How do Muslims relate to Islam in societies that experienced seventy years of Soviet rule? How did the utopian Bolshevik project of remaking the world by extirpating religion from it affect Central Asia? Adeeb Khalid combines insights from the study of both Islam and Soviet history to answer these questions. Arguing that the sustained Soviet assault on Islam destroyed patterns of Islamic learning and thoroughly de-Islamized public life, Khalid demonstrates that Islam became synonymous with tradition and was subordinated to powerful ethnonational identities that crystallized during the Soviet period. He shows how this legacy endures today and how, for the vast majority of the population, a return to Islam means the recovery of traditions destroyed under Communism.
Islam after Communism reasons that the fear of a rampant radical Islam that dominates both Western thought and many of Central Asia’s governments should be tempered with an understanding of the politics of antiterrorism, which allows governments to justify their own authoritarian policies by casting all opposition as extremist. Placing the Central Asian experience in the broad comparative perspective of the history of modern Islam, Khalid argues against essentialist views of Islam and Muslims and provides a nuanced and well-informed discussion of the forces at work in this crucial region.
List of Maps and Tables
1. Islam in Central Asia
2. Empire and the Challenge of Modernity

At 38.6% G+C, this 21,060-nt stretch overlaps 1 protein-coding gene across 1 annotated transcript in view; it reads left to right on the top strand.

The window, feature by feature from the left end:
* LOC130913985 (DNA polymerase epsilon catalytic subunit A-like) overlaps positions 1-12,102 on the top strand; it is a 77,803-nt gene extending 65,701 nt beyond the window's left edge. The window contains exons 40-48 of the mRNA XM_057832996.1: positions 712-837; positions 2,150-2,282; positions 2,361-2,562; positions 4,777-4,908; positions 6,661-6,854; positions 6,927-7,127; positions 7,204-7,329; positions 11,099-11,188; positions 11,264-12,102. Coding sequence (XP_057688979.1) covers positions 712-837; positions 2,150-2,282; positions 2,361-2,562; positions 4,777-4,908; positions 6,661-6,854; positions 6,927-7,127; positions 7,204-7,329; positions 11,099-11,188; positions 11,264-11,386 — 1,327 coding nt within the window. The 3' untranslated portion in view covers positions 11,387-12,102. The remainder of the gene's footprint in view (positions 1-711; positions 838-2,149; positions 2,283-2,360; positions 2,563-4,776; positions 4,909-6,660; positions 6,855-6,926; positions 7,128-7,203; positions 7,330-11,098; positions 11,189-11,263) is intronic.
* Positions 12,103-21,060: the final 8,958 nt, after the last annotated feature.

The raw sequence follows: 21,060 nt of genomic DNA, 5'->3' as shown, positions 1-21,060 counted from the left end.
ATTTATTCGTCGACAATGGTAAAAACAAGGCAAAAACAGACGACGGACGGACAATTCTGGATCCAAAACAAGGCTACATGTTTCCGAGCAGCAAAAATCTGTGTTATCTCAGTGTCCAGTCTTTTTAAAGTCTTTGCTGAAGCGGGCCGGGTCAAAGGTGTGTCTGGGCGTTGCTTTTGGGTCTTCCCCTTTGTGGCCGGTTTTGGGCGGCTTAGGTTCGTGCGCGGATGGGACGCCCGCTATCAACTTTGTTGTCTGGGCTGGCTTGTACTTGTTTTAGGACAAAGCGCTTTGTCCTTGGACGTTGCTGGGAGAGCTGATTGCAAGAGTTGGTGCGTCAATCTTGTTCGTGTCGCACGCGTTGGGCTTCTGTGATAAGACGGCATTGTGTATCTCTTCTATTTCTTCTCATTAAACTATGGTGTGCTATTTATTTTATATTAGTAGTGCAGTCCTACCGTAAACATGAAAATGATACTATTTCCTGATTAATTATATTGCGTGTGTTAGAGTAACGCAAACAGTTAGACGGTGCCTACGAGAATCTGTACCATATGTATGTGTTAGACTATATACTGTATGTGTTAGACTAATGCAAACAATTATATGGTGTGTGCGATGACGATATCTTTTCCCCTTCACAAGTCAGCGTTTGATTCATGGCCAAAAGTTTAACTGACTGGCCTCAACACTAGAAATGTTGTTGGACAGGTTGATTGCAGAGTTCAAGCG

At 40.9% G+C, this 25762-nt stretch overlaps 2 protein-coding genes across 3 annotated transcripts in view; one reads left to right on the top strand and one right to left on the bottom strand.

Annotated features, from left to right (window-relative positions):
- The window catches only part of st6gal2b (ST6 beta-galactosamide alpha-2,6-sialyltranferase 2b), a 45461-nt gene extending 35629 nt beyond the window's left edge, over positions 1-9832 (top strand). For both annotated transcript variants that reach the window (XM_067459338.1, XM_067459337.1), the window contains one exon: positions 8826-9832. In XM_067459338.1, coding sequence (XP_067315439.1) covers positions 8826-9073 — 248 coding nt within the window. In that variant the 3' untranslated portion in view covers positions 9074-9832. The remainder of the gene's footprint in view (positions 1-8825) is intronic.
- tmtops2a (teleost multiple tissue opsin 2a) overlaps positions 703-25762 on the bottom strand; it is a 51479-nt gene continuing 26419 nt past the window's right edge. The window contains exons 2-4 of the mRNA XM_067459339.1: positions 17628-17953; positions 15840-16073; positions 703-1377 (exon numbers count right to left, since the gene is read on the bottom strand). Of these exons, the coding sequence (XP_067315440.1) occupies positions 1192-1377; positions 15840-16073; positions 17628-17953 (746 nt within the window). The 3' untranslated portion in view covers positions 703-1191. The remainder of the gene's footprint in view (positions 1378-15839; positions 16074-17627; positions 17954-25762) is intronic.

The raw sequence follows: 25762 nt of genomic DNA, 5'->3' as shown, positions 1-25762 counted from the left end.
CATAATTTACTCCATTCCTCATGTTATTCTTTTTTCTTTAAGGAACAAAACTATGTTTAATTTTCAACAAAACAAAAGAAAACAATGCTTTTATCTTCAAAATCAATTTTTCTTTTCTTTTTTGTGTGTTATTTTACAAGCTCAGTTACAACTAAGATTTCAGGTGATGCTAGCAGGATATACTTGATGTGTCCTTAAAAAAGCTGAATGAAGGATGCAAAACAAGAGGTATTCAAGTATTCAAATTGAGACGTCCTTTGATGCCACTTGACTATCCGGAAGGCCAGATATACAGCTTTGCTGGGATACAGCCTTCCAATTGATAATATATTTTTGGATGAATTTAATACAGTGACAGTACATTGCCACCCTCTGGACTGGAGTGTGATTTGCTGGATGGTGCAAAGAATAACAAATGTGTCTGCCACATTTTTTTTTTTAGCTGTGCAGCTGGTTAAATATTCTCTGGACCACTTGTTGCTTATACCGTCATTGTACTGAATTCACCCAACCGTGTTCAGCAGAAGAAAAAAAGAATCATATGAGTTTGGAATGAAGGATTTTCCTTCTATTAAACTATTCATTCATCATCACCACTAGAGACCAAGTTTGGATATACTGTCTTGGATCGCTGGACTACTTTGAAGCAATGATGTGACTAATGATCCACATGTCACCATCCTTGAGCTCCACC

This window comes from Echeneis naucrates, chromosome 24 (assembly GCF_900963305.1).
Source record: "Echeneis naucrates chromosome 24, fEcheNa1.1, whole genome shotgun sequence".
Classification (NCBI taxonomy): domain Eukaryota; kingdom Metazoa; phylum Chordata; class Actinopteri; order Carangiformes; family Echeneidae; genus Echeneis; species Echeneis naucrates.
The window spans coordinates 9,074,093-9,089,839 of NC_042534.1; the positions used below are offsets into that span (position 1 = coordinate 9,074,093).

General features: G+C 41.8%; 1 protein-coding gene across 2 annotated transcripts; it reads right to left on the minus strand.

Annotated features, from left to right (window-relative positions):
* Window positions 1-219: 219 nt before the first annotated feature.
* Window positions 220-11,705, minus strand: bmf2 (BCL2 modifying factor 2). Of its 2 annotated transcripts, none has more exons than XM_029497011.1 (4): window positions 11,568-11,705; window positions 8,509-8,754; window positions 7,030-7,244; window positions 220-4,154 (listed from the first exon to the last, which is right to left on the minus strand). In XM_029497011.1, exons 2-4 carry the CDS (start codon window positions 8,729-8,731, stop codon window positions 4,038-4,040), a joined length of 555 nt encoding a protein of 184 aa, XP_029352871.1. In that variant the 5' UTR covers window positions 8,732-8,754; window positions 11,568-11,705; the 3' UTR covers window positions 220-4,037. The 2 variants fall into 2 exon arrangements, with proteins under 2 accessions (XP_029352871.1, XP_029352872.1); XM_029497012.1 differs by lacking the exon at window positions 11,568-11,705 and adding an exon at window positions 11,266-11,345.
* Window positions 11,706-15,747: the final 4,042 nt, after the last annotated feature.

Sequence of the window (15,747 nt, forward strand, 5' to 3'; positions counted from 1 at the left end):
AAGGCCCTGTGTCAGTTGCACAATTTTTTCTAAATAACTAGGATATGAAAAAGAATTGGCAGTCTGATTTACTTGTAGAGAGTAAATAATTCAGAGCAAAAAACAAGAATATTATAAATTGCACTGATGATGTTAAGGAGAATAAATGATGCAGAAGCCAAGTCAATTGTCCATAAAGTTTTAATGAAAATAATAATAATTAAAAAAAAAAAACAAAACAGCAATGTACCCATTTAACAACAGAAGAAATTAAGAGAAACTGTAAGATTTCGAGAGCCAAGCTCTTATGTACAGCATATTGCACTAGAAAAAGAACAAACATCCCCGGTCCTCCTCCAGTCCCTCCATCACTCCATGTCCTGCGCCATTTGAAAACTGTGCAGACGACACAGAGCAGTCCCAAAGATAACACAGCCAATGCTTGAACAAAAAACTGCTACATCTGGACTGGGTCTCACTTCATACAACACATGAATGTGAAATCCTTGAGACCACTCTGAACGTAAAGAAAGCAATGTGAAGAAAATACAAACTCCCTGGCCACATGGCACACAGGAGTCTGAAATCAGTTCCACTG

3. The Soviet Assault on Islam
4. Islam as National Heritage
5. The Revival of Islam
6. Islam in Opposition
7. The Politics of Antiterrorism
Conclusion: Andijan and Beyond
Adeeb Khalid is Jane and Raphael Bernstein Professor of Asian Studies and History at Carleton College. He is the author of The Politics of Muslim Cultural Reform: Jadidism in Central Asia.
"Thoughtful, insightful, and reflective."—Ruqaiyah Hibell The Muslim World Book Review
“Khalid’s work is an important contribution to an understanding of the increasingly plural character of Islamic societies and how political Islam should be understood in particular regional and societal contexts.”—Johan Saravanamuttu Journal Of Contemporary Asia
“Clear and well-researched. . . . Khalid’s book is a very helpful aid in understanding the complexities of today’s Central Asia.”—Intl Journal Of Middle East Stds
“A welcome rebuttal to [the] ongoing misunderstanding of the religion.”—Far Eastern Economic Review
“Adeeb Khalid’s new book is the one we’ve been waiting for.”—Registan.net
"I know of no competing work that comes close to covering this material. Khalid's nuanced and sophisticated analysis offers superior treatment of the diversity of Muslim societies and the history of Islamic thought in Central Asia. America is heavily involved in this region, and this book is a powerful reminder of the possible costs of unthinking U.S. support of current regimes—it should be required reading for American politicians and concerned citizens."—Carl Ernst, author of Following Muhammad: Rethinking Islam in the Contemporary World